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December 08, 2008

New Home Sale Contract - Part II

The new Erie County residential real estate contact is divided into two sections and you only sign at the end of the first section, in the middle of the document! Yes, it's true, a contract that is not to be signed at the end thereof.

The first section of the contract deals with purchase price, down payment, financing, and property description. These are material terms of the contract the seller and purchaser sign at the end of this section, then initial a box on the form indicating that they have read the attached terms and conditions set forth below.

The second section of the contract contains the attached terms and conditions. A close look at the contents of section two reveals that it covers issues such as attorney approval, title insurance, whether the property is to be surveyed and who pays for the survey, methods of payment of the purchase price, and more.

One would think that the items listed in this second section, denoted by an "ATC" before each numbered paragraph to represent "Attached Terms & Conditions", are just as material to the overall transaction as those items set forth in the first section of the contract.

For example, paragraph ATC8, titled "Possession", sets forth that the Purchaser is to receive possession of the property upon closing the purchase. However, the seller may need post-closing occupancy for any number of reasons and may want this paragraph changed. Depending upon the parties particular circumstances, the "Possession" paragraph could be the most important part of the whole contract.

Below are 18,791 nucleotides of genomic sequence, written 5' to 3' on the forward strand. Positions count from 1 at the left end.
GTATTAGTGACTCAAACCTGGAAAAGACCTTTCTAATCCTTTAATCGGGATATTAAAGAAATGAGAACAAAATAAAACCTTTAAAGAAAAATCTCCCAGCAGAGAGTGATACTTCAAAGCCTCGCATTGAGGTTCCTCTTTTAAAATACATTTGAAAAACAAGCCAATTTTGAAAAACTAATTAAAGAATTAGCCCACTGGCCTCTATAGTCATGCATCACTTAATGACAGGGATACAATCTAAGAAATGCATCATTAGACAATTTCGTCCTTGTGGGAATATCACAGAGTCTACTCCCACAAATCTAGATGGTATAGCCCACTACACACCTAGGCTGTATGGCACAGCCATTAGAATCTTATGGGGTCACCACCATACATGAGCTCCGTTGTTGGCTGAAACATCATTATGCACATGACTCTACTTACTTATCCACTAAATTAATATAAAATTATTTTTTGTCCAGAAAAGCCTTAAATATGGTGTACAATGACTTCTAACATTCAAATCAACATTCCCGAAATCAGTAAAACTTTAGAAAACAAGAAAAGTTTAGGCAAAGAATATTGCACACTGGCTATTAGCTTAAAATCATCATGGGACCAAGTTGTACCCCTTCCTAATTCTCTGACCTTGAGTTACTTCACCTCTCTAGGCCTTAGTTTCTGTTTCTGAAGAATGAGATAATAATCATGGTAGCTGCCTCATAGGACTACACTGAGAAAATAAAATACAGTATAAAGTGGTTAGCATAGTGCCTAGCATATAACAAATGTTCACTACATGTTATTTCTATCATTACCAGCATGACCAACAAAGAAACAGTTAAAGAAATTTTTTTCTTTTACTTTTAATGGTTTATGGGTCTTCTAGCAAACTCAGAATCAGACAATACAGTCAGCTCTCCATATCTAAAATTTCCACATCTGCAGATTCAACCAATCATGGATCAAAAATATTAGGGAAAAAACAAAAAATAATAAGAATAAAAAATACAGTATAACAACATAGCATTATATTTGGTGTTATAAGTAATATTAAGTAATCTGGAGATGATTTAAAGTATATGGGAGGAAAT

Materiality, the level of importance of any particular paragraph of any contract such that without a meeting of the minds on the issues contained therein there can be no agreement, is unique to each particular transaction.

The new contract seems to downplay the importance of each of the ATC paragraphs by allowing the parties to sign off on having reviewed the paragraphs by initialing at the end of the first section, before the ATC section, rather than requiring them to place their signatures at the end of that section, the true end of the total contract.

I worry that the real estate broker or attorney draftsman will skim over the second section, knowing that signatures of the parties are not required. The temptation will be to quickly initial off at the end of the first section and then ignore the second section as just the usual "boilerplate" stuff.

Make sure you read and understand the entire contract before signing it and initialing off on the attached terms and conditions.